Greek and Latin papyri as generative learning objects


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Presentation by Kate Cooper and Jamie Wood at a seminar on Generative Learning Objects at the University of Manchester, February, 2010.

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Greek and Latin papyri as generative learning objects

  1. 1. Greek and Latin papyri as generative learning objects<br />Kate Cooper and Jamie Wood<br />University of Manchester<br />
  2. 2. Collaborative project between Religions and Theology at the University of Manchester & the CILASS at the University of Sheffield <br />Funded by the HEA Subject Centre for History, Classics and Archaeology<br />John Rylands Library, Greek Papyrus 8, Liturgical Fragment (recto), 5th century<br />John Rylands Library, Greek Papyrus 6, Nicene Creed, 6th century<br />
  3. 3. Project aims<br />Generate an inquiry-based learning (IBL) design for use on the MA module The History of the Bookin the Middle Ages; <br /><ul><li>Develop models of IBL for use with papyrus and generative learning objects (GLOs);
  4. 4. Consider how the learning design could be adapted for other year groups & other objects;
  5. 5. Disseminate the learning design and findings;
  6. 6. Encourage students to understand papyri as both objects and texts and develop research skills;
  7. 7. Support the use for teaching/research training of an outstanding collection;
  8. 8. Provide a user-friendly student portal for an existing image database (LUNA) and expand the digitisation of material in the collections to overlap better with the needs and interests of MA-level students at Manchester;
  9. 9. Assess the best IBL model for MA students as they move toward 'open' or self-generated research questions.</li></li></ul><li>Existing module: History of the Book in the Middle Ages<br />MA Core module for MA in Medieval Studies at Manchester<br />Taught on-site in the John Rylands Library, Deansgate <br />Assessed by individual research projects on MSS or papyri from the Rylands collection<br />LUNA image database<br />John Rylands Library, Greek Papyrus 12, certificate of Pagan Sacrifice, AD 250<br />
  10. 10. What we did<br /><ul><li>Conducted research into existing GLOs and associated pedagogies;
  11. 11. Examined teaching methods on The History of the Book module;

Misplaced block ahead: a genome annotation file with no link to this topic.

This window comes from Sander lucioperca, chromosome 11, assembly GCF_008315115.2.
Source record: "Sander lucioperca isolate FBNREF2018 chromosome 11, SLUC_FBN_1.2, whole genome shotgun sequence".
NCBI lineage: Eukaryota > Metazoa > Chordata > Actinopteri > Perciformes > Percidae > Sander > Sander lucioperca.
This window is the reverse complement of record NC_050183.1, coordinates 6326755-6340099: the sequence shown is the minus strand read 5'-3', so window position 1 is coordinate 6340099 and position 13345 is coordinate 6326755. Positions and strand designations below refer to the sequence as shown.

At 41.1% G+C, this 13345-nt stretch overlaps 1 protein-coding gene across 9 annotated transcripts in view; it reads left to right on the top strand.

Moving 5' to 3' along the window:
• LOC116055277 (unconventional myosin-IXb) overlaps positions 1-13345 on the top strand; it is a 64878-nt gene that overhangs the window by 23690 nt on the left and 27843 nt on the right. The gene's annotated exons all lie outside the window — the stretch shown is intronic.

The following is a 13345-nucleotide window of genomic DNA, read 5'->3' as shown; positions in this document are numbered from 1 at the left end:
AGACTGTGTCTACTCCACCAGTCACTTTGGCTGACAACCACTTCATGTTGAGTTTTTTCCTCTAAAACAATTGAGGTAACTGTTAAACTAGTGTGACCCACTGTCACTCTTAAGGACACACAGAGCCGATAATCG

12. 12. Explored pedagogies for supporting engagement with physical objects;
  13. 13. Experimented with and evaluated prototype GLOs and IBL designs. </li></li></ul><li>Findings<br /><ul><li>While GLOs are visually and aurally engaging and stimulating, they are also guided and linear.
  14. 14. These may be desirable features at lower levels, but less well-suited to engaging students in the ‘open’ enquiries of MA-level IBL.
  15. 15. LUNA image database potentially very useful for promoting and supporting IBL using papyri/ MS. </li></ul>By offering a user-friendly interface to guide students in using the existing digitised images from the Rylands, we can support students in familiarizing themselves with seemingly ‘foreign’ objects such as papyri and MSS, in generating their own questions about these ancient sources – the key starting point for IBL. <br />
  16. 16. The new Blackboard site – 2009<br />
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  20. 20. LUNA database<br />
  21. 21. Evaluation <br />Questionnaire in December 2009 <br />All of the students used the materials on the Blackboard site, with usage increasing across the semester<br />For the following purposes:<br />Research for presentations/ essays<br />Browsing manuscripts to select for research<br />Comparing manuscripts<br />
  22. 22. Questionnaire Results <br />Students all thought that the resources were helpful<br />They found the new interface very useful, and suggested that it be expanded, with additional images made available<br />Remote access was useful<br />The interface was valuable not only for exploring research ropics but also for reviewing class discussions <br />LUNA was also appreciated<br />John Rylands Library, Greek Papyrus 112, Certificates of Pagan Sacrifice<br />
  23. 23. Using the interface to support the link between class discussion and individual study (whether revision or independent reasearch)<br />Allows students to examine and discuss features otherwise difficult to view as a group<br />Allows students to follow up issues that arise in class, with built-in link to bibliographical and other information for more in-depth study<br />Allows students to explore their own insights and questions arising from class discussion <br />
  24. 24. Outcomes<br />The new interface.<br />Presentation at joint workshop between MA courses in medieval history at the universities of Manchester and Sheffield (University of Sheffield, 2008). <br />Poster presentation at the Learning Through Enquiry Alliance Conference (University of Reading, 2009). <br />Some of the digital material is now being used by one of the MA students to develop a GLO for use with first years in Combined Studies at Manchester. <br />This presentation… <br />
  25. 25. Further thoughts<br />What next?  Resource implications of further expansion<br />Who next? Can the platform be made available to students outside the Manchester Blackboard environment? <br />Latin MS 104: Commentary on the Rule of St. Benedict, 110R<br />